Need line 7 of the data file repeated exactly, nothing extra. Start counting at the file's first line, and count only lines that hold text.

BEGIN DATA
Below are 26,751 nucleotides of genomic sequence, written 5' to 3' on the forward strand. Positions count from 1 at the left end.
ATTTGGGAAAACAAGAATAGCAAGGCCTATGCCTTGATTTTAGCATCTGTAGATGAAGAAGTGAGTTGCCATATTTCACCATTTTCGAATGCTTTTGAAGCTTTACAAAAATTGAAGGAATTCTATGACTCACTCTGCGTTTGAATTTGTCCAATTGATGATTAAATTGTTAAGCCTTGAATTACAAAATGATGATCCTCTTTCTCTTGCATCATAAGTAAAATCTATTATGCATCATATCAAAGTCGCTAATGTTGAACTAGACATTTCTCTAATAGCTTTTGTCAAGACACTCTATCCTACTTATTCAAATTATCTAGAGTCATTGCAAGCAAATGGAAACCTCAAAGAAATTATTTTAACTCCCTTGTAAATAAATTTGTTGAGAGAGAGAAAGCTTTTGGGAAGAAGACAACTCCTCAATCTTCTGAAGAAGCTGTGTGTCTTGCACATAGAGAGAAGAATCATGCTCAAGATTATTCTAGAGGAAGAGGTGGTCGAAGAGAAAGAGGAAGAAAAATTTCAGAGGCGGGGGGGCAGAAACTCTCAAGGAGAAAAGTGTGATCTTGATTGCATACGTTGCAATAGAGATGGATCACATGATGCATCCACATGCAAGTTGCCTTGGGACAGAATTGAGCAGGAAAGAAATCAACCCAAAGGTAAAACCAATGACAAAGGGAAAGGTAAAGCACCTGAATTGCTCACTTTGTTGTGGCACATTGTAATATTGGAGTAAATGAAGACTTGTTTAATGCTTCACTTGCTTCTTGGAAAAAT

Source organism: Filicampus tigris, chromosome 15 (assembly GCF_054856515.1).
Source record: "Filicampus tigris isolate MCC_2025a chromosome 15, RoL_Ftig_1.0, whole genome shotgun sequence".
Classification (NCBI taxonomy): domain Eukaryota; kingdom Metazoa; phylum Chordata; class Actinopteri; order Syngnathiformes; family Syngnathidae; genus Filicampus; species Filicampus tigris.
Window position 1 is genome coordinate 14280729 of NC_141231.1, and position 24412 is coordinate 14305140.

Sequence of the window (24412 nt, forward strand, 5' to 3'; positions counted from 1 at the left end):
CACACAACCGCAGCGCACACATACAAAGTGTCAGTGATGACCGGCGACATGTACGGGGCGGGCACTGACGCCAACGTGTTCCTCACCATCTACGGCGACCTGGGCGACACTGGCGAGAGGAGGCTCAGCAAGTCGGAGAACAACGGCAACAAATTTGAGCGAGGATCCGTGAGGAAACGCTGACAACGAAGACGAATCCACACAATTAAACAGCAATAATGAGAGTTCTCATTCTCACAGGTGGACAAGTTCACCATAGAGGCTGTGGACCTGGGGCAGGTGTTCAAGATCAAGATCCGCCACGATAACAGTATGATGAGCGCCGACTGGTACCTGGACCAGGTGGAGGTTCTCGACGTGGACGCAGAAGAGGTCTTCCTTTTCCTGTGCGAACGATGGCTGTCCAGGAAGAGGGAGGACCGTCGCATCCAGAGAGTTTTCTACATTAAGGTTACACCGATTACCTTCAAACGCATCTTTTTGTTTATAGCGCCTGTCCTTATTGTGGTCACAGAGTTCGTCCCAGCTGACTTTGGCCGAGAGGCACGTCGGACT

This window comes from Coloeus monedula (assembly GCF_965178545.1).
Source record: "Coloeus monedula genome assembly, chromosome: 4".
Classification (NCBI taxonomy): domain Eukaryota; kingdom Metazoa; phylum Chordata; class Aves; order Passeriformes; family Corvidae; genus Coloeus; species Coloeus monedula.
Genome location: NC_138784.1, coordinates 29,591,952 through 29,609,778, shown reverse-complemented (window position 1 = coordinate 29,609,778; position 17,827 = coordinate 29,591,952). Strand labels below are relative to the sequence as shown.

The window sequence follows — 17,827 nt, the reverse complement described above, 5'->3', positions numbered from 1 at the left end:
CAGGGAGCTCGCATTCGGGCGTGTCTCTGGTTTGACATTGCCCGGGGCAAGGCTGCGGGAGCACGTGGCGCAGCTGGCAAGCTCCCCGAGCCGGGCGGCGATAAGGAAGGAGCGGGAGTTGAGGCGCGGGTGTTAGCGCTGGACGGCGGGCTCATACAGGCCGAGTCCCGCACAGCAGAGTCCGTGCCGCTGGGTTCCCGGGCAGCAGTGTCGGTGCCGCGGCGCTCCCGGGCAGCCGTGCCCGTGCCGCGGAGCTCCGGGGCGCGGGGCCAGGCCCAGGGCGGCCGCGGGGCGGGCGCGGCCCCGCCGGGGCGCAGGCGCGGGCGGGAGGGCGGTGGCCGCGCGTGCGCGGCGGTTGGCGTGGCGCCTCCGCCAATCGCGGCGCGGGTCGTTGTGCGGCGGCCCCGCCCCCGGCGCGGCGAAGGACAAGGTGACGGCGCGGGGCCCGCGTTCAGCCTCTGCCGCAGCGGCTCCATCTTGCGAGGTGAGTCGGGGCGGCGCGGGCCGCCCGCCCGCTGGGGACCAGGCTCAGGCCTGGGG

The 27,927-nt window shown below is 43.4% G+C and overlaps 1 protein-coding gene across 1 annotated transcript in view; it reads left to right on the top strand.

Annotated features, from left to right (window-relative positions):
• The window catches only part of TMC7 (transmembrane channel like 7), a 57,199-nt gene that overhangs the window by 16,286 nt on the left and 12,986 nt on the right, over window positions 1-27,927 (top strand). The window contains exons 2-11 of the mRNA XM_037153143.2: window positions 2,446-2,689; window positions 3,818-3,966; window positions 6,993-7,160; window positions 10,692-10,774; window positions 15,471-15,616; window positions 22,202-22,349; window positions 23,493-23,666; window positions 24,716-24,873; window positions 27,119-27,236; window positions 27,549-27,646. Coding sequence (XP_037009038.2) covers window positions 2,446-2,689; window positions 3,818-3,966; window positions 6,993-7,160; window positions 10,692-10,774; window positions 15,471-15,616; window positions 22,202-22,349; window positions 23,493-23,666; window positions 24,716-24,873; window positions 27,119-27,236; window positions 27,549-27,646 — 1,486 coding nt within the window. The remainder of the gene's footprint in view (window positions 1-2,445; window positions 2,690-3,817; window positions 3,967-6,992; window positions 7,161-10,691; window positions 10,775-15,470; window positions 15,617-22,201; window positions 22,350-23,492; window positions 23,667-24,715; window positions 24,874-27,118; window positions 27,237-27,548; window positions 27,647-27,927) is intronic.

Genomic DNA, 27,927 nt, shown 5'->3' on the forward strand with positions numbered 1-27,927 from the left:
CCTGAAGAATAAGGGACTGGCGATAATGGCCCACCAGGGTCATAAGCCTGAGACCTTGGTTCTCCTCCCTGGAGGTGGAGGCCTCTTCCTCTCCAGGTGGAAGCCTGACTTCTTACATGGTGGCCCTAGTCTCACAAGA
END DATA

Sequence of the window (24412 nt, forward strand, 5' to 3'; positions counted from 1 at the left end):